Paradox of Choice: The Psychology of Modern-Day Overwhelm
There really can be too much of a good thing.
Freedom is the central American value. In fact, well beyond that, it is the central value of any great society. What is a democracy but a government in which people choose who rules? What are laws but a protection of your right to speak your mind, your right to own property and possessions, your right to move freely from one place to another, to engage in activities that bring you pleasure, and so forth?
With any meaningful freedom comes choice. By living in a society that does not compel you to do much of anything (other than pay taxes and follow a few regulations here and there) you are therefore compelled to make choices. Lots of choices.
What will you eat? How will you dress? What will you watch or listen to? What brand of toothpaste will you use? Do you need to upgrade your smartphone? Which budget travel site to book that trip through? Will you drink wine or water or beer or soda or seltzer or a cocktail with dinner? What school to tour first for your toddler? Should you buy a few shares of this or that stock?
It’s all a little overwhelming. Or a lot overwhelming, actually.
Being Overwhelmed Is Not Just a Modern Problem
Yes, our phones and our Amazon Echoes and our smart fridges and our emails and texts and our crowd-sourced data-assisted GPS navigation systems and all do bombard us with information in ways our forebears could scarcely imagine, both in type and scale. But feeling intruded upon by external forces and feeling the need to constantly engage with information, with media – these are age-old phenomena, not new realities.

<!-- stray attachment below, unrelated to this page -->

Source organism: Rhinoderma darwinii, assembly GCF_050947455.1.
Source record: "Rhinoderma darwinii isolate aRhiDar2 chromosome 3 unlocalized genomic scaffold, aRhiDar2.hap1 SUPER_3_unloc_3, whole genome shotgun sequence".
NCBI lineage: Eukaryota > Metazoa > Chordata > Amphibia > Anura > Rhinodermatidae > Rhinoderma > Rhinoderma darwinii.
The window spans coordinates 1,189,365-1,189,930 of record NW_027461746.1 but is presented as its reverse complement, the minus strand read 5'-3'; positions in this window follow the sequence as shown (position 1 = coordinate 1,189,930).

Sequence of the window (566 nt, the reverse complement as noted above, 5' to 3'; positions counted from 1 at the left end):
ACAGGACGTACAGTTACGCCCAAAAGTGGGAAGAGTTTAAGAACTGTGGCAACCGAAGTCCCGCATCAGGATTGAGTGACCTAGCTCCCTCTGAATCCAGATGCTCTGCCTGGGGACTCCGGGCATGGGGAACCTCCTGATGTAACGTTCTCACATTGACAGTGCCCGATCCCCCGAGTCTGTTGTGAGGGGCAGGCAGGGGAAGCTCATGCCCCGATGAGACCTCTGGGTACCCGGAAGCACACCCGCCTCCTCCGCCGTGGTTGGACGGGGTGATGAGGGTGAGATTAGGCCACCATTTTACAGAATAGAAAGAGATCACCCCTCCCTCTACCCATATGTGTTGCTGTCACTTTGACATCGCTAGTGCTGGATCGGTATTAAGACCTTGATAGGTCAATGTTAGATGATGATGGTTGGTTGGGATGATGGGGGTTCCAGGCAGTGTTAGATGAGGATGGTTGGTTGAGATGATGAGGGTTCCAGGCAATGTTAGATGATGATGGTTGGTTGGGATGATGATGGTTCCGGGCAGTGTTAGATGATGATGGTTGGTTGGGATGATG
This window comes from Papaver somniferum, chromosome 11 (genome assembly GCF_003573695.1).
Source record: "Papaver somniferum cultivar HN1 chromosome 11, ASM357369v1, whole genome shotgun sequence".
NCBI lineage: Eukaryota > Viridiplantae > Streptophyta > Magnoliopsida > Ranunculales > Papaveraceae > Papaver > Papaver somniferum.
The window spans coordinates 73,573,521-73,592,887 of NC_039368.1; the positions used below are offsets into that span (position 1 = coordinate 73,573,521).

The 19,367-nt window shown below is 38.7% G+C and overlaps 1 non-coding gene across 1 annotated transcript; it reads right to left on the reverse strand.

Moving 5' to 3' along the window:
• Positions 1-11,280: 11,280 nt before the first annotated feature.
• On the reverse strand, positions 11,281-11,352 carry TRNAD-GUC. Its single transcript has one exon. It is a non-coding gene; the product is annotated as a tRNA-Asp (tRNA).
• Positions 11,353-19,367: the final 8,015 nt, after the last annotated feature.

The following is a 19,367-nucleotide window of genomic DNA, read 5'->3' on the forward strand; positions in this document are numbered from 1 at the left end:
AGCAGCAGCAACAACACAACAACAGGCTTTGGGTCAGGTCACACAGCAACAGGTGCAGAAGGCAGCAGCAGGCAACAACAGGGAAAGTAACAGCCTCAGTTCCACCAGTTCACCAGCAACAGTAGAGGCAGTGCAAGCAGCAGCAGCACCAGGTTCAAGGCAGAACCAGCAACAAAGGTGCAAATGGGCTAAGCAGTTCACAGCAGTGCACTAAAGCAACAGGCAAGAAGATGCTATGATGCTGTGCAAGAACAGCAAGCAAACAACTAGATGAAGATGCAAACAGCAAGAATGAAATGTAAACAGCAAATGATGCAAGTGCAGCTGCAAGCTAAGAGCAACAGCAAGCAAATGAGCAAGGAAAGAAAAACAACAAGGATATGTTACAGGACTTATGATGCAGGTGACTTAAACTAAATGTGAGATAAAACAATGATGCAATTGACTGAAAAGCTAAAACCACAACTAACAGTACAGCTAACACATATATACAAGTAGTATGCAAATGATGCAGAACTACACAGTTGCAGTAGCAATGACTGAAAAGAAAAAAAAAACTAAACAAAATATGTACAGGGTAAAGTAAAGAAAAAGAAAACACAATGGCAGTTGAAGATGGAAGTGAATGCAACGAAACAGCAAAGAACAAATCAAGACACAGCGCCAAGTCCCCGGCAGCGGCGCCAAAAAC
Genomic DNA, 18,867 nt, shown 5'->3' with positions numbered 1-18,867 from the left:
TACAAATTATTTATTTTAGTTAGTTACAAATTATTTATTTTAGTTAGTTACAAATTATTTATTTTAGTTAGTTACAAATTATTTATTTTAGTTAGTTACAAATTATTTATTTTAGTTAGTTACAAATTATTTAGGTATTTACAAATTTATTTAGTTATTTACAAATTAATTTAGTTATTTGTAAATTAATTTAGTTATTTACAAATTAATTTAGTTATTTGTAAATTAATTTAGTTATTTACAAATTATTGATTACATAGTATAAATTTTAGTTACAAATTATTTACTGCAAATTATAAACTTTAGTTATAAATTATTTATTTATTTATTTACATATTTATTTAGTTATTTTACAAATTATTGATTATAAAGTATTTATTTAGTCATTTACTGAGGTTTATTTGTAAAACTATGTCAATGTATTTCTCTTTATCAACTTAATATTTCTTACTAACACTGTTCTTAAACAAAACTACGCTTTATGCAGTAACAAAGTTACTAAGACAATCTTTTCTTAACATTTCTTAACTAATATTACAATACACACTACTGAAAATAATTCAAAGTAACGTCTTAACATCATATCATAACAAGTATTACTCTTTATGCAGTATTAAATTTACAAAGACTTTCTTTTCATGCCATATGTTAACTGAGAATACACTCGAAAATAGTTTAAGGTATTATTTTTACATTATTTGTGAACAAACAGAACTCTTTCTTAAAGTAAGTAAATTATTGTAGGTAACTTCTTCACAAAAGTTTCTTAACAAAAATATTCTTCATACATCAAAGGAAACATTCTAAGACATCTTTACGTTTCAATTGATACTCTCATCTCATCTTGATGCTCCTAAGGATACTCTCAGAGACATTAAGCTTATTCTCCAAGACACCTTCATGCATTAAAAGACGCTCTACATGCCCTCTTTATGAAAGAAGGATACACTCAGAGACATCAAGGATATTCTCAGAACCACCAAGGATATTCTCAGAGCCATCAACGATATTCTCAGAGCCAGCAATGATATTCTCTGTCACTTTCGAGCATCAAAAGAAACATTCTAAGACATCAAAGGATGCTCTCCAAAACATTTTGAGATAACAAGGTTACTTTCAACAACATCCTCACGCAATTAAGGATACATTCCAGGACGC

Witness writing attributed to the Ancient Roman playwright Plautus in which he rails against the placement of sundials throughout Roman towns, saying: “Confound him … who in this place set up a sundial, to cut and hack my days so wretchedly into small portions!” The lengthy diatribe laments the control these timekeeping devices exert on lives because they can force people to keep to a recognized schedule.
Or read the opening couplet of T.S. Eliot’s short poem “The Boston Evening Transcript” in which he describes readers of that newspaper as “sway[ing] in the wind like a field of ripe corn,” transfixed by a chance to read the latest news, much like today one can become glued to his or her phone, swiping idly away for hours on end.